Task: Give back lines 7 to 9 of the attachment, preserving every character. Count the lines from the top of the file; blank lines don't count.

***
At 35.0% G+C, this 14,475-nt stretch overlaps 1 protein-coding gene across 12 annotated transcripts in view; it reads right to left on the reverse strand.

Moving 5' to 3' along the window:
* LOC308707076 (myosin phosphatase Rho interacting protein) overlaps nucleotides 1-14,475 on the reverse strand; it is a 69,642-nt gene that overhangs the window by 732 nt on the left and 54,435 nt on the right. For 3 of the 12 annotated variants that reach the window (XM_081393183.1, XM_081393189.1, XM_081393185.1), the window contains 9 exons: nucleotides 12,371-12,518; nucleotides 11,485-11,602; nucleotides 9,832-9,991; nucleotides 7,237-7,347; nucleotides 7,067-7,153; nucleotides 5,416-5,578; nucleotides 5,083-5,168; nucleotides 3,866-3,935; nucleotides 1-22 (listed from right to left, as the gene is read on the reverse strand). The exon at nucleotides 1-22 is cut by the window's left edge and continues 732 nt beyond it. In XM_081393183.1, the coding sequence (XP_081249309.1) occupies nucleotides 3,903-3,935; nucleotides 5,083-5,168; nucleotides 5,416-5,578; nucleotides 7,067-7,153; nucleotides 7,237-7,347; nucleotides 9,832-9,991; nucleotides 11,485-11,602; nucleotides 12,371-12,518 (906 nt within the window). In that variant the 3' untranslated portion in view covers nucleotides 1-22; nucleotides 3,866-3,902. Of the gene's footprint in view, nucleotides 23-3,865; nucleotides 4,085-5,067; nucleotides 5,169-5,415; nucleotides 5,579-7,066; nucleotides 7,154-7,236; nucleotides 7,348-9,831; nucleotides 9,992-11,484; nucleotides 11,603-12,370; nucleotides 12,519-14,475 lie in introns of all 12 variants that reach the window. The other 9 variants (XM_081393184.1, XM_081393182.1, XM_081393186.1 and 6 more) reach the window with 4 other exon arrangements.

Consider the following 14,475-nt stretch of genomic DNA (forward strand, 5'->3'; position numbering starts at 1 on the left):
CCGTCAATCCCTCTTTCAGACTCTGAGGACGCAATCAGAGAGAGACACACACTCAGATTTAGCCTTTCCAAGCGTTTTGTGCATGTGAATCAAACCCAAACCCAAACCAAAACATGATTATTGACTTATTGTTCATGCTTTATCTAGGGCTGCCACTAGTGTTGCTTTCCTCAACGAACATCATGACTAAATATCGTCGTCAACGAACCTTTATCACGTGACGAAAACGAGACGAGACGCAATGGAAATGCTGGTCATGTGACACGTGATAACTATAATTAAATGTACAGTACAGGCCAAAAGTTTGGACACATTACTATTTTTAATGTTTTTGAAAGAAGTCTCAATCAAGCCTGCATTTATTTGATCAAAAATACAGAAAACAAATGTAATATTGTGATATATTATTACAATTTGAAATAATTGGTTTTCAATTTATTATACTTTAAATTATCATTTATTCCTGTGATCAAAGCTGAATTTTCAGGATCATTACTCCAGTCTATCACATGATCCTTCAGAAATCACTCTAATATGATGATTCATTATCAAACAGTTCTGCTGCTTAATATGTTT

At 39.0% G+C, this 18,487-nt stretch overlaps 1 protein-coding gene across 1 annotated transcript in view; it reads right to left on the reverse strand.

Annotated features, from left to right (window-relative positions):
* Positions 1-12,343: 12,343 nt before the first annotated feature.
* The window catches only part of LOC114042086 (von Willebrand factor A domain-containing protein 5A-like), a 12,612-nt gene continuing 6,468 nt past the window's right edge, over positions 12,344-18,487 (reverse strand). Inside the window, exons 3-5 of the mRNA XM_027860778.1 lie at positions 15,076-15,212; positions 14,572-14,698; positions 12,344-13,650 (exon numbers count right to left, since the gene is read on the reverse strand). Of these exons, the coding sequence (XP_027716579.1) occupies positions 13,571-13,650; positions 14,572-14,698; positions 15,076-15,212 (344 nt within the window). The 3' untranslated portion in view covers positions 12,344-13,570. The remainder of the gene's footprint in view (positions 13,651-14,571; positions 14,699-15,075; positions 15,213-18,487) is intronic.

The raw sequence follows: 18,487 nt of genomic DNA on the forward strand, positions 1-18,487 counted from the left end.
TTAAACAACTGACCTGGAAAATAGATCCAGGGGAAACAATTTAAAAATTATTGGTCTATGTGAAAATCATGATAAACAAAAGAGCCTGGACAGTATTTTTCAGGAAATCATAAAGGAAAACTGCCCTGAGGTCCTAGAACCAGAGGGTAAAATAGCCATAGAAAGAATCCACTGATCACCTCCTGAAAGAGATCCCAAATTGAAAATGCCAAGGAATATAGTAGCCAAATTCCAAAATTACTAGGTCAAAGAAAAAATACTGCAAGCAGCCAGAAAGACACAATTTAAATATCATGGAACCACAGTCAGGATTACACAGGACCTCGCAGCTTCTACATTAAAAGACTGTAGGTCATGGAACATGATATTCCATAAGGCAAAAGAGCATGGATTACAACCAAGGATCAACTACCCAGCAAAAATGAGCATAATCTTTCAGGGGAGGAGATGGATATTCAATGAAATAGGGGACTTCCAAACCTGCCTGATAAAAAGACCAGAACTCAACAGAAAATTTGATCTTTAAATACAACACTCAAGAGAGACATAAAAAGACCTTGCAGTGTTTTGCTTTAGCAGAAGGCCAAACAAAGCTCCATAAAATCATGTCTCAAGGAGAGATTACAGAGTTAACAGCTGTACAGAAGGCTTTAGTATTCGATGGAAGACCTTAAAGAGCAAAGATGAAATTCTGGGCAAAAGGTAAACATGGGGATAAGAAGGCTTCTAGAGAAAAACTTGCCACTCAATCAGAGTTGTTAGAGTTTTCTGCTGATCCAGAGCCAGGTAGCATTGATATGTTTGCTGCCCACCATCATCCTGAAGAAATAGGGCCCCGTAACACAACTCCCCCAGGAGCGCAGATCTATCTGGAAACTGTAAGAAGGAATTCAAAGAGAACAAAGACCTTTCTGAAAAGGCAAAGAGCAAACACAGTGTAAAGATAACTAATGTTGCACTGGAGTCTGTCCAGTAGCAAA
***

Annotated features, from left to right (window-relative positions):
* Positions 1-12,343: 12,343 nt before the first annotated feature.
* The window catches only part of LOC114042086 (von Willebrand factor A domain-containing protein 5A-like), a 12,612-nt gene continuing 6,468 nt past the window's right edge, over positions 12,344-18,487 (reverse strand). Inside the window, exons 3-5 of the mRNA XM_027860778.1 lie at positions 15,076-15,212; positions 14,572-14,698; positions 12,344-13,650 (exon numbers count right to left, since the gene is read on the reverse strand). Of these exons, the coding sequence (XP_027716579.1) occupies positions 13,571-13,650; positions 14,572-14,698; positions 15,076-15,212 (344 nt within the window). The 3' untranslated portion in view covers positions 12,344-13,570. The remainder of the gene's footprint in view (positions 13,651-14,571; positions 14,699-15,075; positions 15,213-18,487) is intronic.